A Boba Guys manager who was alleged to have made racist comments in 2018 has been fired from the company. The decision comes after several days of intense scrutiny, as dozens of people called out the San Francisco-based boba chain on social media for the company’s treatment of black employees — even as Boba Guys voiced support, publicly, for recent protests against police brutality and the broader Black Lives Matter movement.
The manager in question, who is alleged to have had a pattern of making offensive statements, is no longer employed by the company as of this morning, Boba Guys co-founders Andrew Chau and Bin Chen tell Eater SF.
Much of the attention to what Chau and Chen now acknowledge to be “rampant” systemic racism throughout the Boba Guys organization started with a now-deleted video that Chau posted to the company’s Instagram page late Saturday night, in which he addresses rumors about the 2018 incident that were already circulating online. “I hope our body of work speaks for itself,” Andrew Chau, co-founder of Boba Guys, says near the beginning of the 15-minute monologue. The broad topic of the video was “Systemic Racism & Accountability,” but its main impetus seemed to be the social media blowback around the company’s handling of that 2018 incident.
Here’s what is known so far about what happened back then: By Chau’s own account, about two and a half years ago, a Boba Guys employee reported that a manager had made a racist comment in the store where they were working — a comment ”that was essentially talking about black people,” Chau says, somewhat obliquely, in his mea culpa video. According to a widely circulated tweet — an apparent screencap of the post by the now-former employee — the specific comment in question was, “if a Black person made me a drink, i wouldn’t take it bc they’re lazy and have a poor work ethic.” When asked to confirm this account, Chau said that this was the gist of the comment he investigated, though he admitted that he did not investigate it until a few months after it was made.
In the deleted Instagram video, Chau explains that the company investigated the incident and wasn’t able to “get to an actual truth” of what was said — whatever that means. The upshot was that no immediate action was taken against the manager; Chau says that the company eventually found that the manager was someone who “generally doesn’t think about what he says” and demoted him as a result.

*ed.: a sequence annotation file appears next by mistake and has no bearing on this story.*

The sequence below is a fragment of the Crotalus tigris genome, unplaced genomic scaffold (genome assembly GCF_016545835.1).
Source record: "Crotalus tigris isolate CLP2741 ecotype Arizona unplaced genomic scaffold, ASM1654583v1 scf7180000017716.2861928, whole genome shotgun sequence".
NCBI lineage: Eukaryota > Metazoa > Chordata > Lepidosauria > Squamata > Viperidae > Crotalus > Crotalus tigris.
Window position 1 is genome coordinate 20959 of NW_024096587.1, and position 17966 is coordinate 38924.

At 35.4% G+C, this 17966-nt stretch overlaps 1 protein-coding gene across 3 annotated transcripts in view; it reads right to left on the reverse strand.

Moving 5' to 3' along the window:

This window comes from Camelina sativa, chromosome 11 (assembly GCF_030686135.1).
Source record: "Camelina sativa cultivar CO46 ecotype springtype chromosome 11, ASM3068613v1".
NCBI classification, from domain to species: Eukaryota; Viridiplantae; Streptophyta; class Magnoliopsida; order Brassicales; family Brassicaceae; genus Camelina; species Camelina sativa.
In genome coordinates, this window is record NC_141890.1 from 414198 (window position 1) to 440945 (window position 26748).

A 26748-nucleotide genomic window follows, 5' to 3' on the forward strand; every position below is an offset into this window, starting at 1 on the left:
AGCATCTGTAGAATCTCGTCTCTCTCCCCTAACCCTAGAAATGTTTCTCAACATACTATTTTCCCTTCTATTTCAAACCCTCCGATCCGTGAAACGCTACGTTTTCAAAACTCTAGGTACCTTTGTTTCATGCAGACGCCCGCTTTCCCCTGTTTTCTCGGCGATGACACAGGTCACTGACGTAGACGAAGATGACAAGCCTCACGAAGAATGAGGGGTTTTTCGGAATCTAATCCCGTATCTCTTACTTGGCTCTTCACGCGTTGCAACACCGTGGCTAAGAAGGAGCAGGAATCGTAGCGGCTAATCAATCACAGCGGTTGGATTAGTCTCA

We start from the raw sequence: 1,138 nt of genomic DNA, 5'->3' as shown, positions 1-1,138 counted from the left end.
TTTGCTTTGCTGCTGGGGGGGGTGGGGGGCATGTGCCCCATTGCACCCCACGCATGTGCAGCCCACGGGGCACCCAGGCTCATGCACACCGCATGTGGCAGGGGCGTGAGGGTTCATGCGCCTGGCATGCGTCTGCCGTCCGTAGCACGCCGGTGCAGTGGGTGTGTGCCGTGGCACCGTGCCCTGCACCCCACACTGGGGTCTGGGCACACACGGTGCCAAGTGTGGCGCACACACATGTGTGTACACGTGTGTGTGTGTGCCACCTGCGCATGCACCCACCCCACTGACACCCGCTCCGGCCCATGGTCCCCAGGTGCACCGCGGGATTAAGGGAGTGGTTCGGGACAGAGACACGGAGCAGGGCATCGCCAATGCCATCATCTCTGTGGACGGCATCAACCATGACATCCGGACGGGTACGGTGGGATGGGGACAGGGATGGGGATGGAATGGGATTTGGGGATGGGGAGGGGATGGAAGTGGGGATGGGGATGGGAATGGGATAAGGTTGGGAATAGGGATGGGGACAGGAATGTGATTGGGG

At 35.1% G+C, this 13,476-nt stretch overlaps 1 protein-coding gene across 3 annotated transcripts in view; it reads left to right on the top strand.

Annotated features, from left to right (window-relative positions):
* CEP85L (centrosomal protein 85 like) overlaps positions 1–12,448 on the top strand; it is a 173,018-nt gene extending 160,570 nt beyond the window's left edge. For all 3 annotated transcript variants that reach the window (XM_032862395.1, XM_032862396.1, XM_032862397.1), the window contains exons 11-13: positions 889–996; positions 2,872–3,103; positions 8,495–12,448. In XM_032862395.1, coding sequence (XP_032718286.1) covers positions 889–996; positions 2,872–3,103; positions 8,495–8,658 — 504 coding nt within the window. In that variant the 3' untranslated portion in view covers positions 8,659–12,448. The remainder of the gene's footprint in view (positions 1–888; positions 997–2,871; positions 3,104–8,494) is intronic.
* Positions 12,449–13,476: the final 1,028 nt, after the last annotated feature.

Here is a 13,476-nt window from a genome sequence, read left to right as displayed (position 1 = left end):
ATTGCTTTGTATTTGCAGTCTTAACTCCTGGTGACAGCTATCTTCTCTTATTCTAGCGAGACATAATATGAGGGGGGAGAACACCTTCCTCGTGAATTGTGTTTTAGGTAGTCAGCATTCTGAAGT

Several Instagram posters who identified as former and current Boba Guys employees disputed in the comments of the video post whether that demotion actually happened — in fact, some claim that he was promoted to a higher-level position. Chau and Bin declined to speak on the record about whether person had been promoted or demoted, citing fears for that individual’s safety after some of his personal information was posted online.
With respect to the decision to fire the former manager at the center of this controversy before now, Chau tells Eater SF, “There’s no excuse for enabling what we did in 2018.” Chau says his thinking at the time was that he was trying to help this person transform — “we thought maybe it was a learning experience,” he says — but he now recognizes that this was a mistake, and that the company needs to have a “zero tolerance policy for systemic racism.”
In the end, Chau acknowledges in the video, he handled the situation poorly. Whatever the intent behind his mea culpa video, the commenters — including, again, many who identified as current and former employees of the company — overwhelmingly were not impressed. Comments on the post quickly turned into a litany of grievances: One apparent employee of the company wrote, “Every Black employee I’ve known in my three years of working at the Union Square store has had their attitude cited as a weak point.” Several alluded to the microaggressions they had to face while working for the company. Another commenter alleged that, as an African American man, he’d been denied service at a Boba Guys shop, only to see a short while later that a line white patrons were served with no issue.
The firestorm comes at a moment in time when companies’ hiring practices and treatment of black employees have come under intense scrutiny, especially as various brands have posted statements — often “performatively,” their critics say — against systemic in solidarity with recent protests against anti-black police violence, sparked by George Floyd’s death last month at the hands of Minneapolis police. Perhaps most prominently, Bon Appetit’s editor in chief, Adam Rapoport, resigned from his position just days after the magazine released its own statement in support of the movement, after it was revealed that he’d been photographed in brownface in 2004.
Nor is this the first time Boba Guys has been called out on social media for its policies or political statements. Late last year, after the Boba Guys shop in the Mission had been broken into for the third time, the company made a statement likening San Francisco to “Gotham with the jokers taking over the city” — a sentiment that some observers criticized as being “coded racist and classist language.” The company’s support of cashless payment and CCTV cameras have likewise been criticized as “classist moves that stigmatize the poor.”
Moving forward, Chau and Chen say they’ll implement several new policies and programs, which they say had started even before the whole social media backlash: Zoom town hall meetings that give employees a chance to voice their concerns, an internal “diversity score card” to help the company measure its progress, and a new incident report system that allows workers to report harassment and other “unethical conduct.”
“We made a huge mistake,” Chau says. “And now we have to dismantle everything related to systemic racism, which is apparently rampant in our company.”